<span class='p-name'>Remembering in Digital Contexts</span>

Remembering in Digital Contexts

The life of the dead is placed in the memory of the living. – Marcus Tullius Cicero

As the world becomes increasingly digitized, and online social networks keep us bound to each other, it’s interesting to view the digital residue that we leave behind.

This could be instances where a celebrity passes and citizens of the Internet erect a remembrance of sorts of the person and their works. Remixes, obituaries, and searching back for work in their past are made very easy due to the nature of digital information.

An example of this is when Phife Dawg from A Tribe Called Quest passed away. My phone, through Google Now sent me a “card” of information letting me know that he had passed. Google knew what music I listen to, and that perhaps I would be interested in knowing this information. It also had links to numerous tributes, YouTube clips, and playlists to learn more, and remember this artist.

We have been using technology as a possible means to press in and learn more about the living and dead in the past. I’ve also written about the times that a close friend has passed and digital, social spaces keep them in the forefront of our memories.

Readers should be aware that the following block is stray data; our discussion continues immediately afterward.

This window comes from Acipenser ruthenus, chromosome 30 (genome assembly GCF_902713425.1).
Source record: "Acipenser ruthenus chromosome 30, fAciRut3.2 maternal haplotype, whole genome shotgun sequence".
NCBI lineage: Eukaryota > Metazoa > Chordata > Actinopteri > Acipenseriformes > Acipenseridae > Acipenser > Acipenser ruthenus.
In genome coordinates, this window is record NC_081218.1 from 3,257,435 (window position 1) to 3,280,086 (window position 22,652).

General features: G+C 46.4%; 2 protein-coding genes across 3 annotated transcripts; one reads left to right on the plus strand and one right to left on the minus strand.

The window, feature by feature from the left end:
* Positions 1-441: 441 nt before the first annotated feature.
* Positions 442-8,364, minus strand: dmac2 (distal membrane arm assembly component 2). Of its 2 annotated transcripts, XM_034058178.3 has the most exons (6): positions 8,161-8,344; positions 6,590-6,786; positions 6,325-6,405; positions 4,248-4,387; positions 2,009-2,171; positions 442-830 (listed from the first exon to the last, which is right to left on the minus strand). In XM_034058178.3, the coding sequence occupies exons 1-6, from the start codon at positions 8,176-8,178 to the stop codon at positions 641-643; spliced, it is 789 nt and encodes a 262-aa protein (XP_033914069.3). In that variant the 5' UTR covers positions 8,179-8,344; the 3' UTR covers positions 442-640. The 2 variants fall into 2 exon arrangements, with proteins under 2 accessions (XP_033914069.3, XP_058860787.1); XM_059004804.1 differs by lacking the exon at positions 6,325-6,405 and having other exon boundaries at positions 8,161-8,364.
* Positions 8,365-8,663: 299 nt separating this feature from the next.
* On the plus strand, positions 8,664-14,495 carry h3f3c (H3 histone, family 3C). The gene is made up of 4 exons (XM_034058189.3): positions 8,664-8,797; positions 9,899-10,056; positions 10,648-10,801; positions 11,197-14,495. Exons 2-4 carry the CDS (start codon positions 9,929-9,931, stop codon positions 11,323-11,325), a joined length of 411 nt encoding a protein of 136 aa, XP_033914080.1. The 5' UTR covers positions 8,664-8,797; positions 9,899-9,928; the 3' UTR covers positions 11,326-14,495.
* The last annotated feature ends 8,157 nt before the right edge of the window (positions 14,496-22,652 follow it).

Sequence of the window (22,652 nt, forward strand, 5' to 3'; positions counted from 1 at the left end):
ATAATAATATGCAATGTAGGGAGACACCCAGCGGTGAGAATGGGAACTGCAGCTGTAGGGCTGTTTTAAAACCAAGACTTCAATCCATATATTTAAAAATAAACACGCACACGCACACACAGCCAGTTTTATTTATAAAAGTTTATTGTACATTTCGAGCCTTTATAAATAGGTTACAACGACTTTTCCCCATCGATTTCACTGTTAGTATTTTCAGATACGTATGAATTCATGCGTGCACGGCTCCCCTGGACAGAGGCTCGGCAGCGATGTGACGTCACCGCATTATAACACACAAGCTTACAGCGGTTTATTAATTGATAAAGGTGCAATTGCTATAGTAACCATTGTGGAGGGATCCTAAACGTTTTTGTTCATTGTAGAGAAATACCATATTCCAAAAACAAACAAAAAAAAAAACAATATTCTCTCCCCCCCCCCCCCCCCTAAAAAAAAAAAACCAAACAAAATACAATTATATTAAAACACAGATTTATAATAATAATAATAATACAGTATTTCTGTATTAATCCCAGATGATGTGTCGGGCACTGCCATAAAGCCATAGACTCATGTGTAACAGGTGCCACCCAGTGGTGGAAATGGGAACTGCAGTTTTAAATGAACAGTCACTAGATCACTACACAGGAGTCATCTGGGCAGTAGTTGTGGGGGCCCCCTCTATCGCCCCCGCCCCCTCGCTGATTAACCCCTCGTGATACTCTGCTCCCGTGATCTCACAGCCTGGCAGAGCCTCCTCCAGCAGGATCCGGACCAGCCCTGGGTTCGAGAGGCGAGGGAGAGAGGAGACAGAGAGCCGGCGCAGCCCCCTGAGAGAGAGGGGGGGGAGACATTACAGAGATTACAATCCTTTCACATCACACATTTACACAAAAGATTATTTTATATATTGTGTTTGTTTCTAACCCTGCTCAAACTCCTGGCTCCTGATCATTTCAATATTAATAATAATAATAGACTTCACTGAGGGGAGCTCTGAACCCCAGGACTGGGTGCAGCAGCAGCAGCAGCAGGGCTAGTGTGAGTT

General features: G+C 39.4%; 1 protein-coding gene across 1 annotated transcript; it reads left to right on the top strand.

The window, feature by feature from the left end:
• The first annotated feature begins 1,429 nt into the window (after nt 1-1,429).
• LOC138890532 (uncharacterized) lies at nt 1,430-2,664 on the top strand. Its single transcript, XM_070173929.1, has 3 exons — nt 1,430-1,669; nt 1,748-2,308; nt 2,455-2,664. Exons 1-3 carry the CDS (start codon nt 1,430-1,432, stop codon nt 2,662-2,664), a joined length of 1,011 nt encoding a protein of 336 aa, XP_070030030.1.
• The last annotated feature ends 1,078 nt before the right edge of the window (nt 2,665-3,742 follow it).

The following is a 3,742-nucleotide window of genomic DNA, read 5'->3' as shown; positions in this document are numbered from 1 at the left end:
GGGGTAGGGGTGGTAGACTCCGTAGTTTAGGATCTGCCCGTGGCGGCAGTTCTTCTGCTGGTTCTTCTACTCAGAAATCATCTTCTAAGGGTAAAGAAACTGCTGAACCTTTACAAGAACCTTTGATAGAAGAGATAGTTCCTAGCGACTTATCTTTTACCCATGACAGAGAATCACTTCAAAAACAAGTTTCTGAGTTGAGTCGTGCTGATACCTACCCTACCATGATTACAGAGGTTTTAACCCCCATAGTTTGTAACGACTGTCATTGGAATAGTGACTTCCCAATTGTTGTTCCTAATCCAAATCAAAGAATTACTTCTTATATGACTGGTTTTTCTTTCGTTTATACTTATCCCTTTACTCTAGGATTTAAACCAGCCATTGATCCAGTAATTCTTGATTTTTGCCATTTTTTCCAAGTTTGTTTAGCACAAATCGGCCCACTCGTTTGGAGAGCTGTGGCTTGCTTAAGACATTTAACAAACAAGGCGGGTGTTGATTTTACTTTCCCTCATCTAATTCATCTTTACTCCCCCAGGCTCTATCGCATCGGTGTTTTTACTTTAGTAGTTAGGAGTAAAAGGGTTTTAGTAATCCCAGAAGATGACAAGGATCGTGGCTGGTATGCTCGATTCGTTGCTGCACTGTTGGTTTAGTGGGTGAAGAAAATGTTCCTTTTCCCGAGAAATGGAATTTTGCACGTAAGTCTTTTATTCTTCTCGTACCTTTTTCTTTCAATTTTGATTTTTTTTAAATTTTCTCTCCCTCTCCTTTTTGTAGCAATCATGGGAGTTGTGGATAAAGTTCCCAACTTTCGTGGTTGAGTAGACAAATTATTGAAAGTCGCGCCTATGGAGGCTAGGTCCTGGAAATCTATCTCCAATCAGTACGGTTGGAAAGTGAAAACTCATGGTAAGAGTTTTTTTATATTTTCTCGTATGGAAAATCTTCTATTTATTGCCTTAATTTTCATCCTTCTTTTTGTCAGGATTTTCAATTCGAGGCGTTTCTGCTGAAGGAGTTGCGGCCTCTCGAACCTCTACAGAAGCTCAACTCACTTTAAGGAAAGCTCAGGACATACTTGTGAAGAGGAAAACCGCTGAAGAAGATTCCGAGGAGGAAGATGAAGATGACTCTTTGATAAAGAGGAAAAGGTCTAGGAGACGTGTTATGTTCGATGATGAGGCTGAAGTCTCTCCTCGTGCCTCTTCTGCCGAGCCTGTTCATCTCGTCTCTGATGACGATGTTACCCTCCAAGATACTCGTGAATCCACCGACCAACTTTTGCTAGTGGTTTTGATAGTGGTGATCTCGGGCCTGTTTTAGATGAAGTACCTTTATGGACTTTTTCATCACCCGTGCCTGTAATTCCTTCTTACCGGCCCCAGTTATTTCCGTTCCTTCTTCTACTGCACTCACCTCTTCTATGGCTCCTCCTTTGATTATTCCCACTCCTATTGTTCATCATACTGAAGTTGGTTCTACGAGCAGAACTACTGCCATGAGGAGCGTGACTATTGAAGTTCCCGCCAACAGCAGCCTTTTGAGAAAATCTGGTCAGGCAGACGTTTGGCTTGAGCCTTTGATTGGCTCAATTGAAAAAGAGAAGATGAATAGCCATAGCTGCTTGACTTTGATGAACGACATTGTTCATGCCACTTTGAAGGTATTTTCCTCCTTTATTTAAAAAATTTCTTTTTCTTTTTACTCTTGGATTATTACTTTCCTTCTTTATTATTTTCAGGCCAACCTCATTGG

Staying Connected

Last week, a good friend and esteemed citizen of the Internet, Kevin Hodgson, and I were talking on Twitter.

Ian, I started to ponder, how long have we known, worked, created w/ each other? (adding @jgmac1106 here) I found my VoiceThread reflection from New Literacies Institute in 2010. Thanks for staying connected. https://voicethread.com/share/1220827/ (appreciating that the VT still exists)

New Literacies … defined (2010)

Originally tweeted by KevinHodgson (@dogtrax) on January 27, 2021.

I’ve known Kevin for some time as I worked in Massachusetts and New England. The northeast of the US is a relatively small community, especially if you work in edtech and digital spaces.

Technology can sometimes push back to create these connections.

Vine Off

As technologies come and go, it can be a challenge to go back and review content you believed was lost.

As an example, one of my favorite tools to play with was Vine, a short-form video hosting service where users could share seven second-long looping clips.

As Vine was shutting down, I downloaded a bunch of my creations and uploaded them to Google Drive. For some reason, every time I opened Google Drive, these videos were up at the top.

At the start of every day, I was greeted by a flood of memories of people and moments from ages ago.

I moved some of these over to Flickr to make it easier to archive and share.

VINE: 2013-06-24_12 46 027 VINE: 2013-06-27_08 59 001 VINE: 2013-08-04_19 29 047 VINE: 2013-08-05_21 26 006 VINE: 2013-06-24 07 59 028 VINE: 2013-08-05_10 59 030

Looking and listening for a story unremembered is like the daily ritual of an archeologist.

Photo by Nick Fewings on Unsplash

This post is Day 78 of my #100DaysToOffload challenge. Want to get involved? Find out more at 100daystooffload.com.

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